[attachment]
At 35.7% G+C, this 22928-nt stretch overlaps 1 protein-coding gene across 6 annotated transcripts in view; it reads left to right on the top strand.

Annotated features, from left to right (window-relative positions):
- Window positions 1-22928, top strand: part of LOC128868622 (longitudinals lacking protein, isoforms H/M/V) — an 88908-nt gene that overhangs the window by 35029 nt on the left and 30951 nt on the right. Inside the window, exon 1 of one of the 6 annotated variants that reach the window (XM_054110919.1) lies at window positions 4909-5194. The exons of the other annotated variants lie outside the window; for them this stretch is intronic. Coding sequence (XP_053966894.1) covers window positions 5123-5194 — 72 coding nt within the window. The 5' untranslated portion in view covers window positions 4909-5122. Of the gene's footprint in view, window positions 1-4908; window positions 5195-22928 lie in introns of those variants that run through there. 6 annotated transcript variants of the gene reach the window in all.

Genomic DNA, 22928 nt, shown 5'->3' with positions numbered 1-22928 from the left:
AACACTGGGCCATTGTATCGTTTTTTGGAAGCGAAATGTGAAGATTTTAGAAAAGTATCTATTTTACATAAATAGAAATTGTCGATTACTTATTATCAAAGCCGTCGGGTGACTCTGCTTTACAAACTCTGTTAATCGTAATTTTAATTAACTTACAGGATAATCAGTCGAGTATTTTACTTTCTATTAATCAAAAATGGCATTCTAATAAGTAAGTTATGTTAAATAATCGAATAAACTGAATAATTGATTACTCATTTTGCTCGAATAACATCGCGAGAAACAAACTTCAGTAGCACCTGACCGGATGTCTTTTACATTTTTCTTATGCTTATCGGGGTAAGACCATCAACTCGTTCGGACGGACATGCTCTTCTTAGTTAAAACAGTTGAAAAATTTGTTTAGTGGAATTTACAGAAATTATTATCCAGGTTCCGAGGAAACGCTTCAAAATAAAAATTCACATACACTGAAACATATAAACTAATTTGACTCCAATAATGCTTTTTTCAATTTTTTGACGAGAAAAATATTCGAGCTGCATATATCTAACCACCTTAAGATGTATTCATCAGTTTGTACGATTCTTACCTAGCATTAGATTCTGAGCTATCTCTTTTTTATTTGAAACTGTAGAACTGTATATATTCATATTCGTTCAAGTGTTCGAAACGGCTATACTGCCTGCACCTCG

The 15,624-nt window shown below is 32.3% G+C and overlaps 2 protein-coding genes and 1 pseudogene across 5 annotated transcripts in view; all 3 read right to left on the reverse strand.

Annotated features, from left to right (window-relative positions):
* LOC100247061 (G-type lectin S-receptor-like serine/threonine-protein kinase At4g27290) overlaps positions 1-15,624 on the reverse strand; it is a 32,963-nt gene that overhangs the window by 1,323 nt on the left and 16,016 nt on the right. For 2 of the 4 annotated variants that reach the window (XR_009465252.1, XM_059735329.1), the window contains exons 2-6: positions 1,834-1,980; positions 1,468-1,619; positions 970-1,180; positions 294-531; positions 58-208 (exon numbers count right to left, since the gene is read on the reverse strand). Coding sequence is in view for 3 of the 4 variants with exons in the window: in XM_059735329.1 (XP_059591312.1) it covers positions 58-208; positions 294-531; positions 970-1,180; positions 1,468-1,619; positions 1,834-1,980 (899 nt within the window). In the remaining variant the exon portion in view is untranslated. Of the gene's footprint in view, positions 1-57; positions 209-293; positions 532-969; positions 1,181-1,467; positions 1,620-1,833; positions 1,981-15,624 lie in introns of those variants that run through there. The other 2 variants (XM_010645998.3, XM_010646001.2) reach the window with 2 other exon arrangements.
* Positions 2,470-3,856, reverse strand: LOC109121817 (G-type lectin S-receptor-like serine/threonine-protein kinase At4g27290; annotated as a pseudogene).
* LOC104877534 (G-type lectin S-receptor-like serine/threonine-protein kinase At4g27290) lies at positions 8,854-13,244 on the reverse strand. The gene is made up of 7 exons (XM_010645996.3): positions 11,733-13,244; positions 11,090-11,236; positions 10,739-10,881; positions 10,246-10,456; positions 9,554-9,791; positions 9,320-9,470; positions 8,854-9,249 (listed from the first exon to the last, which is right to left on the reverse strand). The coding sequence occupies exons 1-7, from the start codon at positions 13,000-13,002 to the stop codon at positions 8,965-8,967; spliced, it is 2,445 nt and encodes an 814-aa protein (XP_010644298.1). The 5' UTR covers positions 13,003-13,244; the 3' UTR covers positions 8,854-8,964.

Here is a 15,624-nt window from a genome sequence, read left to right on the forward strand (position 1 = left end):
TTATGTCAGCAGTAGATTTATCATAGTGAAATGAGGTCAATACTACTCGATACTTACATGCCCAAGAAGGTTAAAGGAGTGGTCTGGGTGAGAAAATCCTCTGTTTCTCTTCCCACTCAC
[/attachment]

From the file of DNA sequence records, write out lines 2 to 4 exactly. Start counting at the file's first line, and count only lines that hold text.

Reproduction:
Annotated features, from left to right (window-relative positions):
- Window positions 1-22928, top strand: part of LOC128868622 (longitudinals lacking protein, isoforms H/M/V) — an 88908-nt gene that overhangs the window by 35029 nt on the left and 30951 nt on the right. Inside the window, exon 1 of one of the 6 annotated variants that reach the window (XM_054110919.1) lies at window positions 4909-5194. The exons of the other annotated variants lie outside the window; for them this stretch is intronic. Coding sequence (XP_053966894.1) covers window positions 5123-5194 — 72 coding nt within the window. The 5' untranslated portion in view covers window positions 4909-5122. Of the gene's footprint in view, window positions 1-4908; window positions 5195-22928 lie in introns of those variants that run through there. 6 annotated transcript variants of the gene reach the window in all.

Genomic DNA, 22928 nt, shown 5'->3' with positions numbered 1-22928 from the left: